Spencer: I’m a puzzle person. I’m dyslexic, and the way that I learn through my process is very different. Everything is a puzzle. And that’s the way I see producing. It’s less artistry. Well, I shouldn’t say that because I don’t want producers to think that I don’t think they’re artistic. But for me, it really is about bringing people together that I think would have a wonderful impact on a story and telling different stories that we haven’t heard. I am tired of rehashing the things that we’ve already seen all the time.
Harris: I think it’s really important to shed light on communities that don’t often see the light of day. As an audience [member] as well, you’re really excited when you get access to a community that you’ve never seen before. In “Moonlight,” you’ve never seen that kind of world represented on screen before with characters that are three dimensional — a drug-pusher who actually has a heart of gold and is caring for a child that is not his own. It’s very rare that you see those kind of people represented on screen, and it’s really beautiful when you do. It’s life-affirming.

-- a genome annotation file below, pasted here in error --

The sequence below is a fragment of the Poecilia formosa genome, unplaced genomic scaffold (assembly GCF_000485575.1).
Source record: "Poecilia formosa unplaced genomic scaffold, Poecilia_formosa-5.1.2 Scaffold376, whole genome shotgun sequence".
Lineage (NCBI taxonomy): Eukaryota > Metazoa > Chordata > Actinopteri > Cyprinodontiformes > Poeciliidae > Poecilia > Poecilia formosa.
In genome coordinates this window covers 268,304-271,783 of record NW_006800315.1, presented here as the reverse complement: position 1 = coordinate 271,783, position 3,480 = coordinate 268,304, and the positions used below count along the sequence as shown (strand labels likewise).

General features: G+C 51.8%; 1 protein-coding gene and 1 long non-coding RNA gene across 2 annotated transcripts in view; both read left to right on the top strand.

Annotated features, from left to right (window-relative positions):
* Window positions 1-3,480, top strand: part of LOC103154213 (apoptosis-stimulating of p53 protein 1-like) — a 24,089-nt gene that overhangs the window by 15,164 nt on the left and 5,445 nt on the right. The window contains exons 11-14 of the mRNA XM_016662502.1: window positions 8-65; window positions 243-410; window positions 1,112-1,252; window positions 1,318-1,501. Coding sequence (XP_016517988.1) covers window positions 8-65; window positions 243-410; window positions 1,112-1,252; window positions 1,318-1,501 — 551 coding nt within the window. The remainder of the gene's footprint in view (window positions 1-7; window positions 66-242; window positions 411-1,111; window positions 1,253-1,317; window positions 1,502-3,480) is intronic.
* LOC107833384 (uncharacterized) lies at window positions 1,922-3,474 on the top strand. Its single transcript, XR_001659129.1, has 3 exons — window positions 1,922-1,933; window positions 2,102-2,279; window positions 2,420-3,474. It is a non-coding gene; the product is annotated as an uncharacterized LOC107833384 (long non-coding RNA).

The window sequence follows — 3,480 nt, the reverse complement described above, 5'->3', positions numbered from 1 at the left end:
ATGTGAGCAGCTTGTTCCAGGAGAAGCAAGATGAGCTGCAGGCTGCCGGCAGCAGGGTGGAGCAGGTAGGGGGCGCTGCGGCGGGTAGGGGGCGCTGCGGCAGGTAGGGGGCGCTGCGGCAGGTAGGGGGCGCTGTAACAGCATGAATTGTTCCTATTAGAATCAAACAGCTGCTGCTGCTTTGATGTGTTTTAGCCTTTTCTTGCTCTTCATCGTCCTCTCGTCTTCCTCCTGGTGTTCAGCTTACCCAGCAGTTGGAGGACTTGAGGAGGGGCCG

King: I always feel a little embarrassed, like, when I heard about “Hidden Figures” and it was, like, “How do I not know that?” And when it comes to Nat Turner’s rebellion, it’s, like, “Oh, yeah, I remember reading a sentence about that somewhere.” How did I not understand that viscerally what happened? So much of all these characters are about how we’re surviving and connecting with other human beings. You can be in a world filled with so much darkness, but people don’t just dwell in the dark. They seek out the light. Coming out of [drama] school, it’s, like, “Yeah, I don’t want to be the girl from the hood or someone’s baby mama,” but that person exists and they’re fully human. So when you get a script that actually allows them to be the full breadth of their character, then it’s, like, “Oh, yeah, she deserves to have her story told in a really real way versus being like someone else’s footnote.”
Harris: And then we see that we aren’t as different as we thought initially from these others. We create these groups of other people but actually they are just us, just in different circumstances with different opportunities.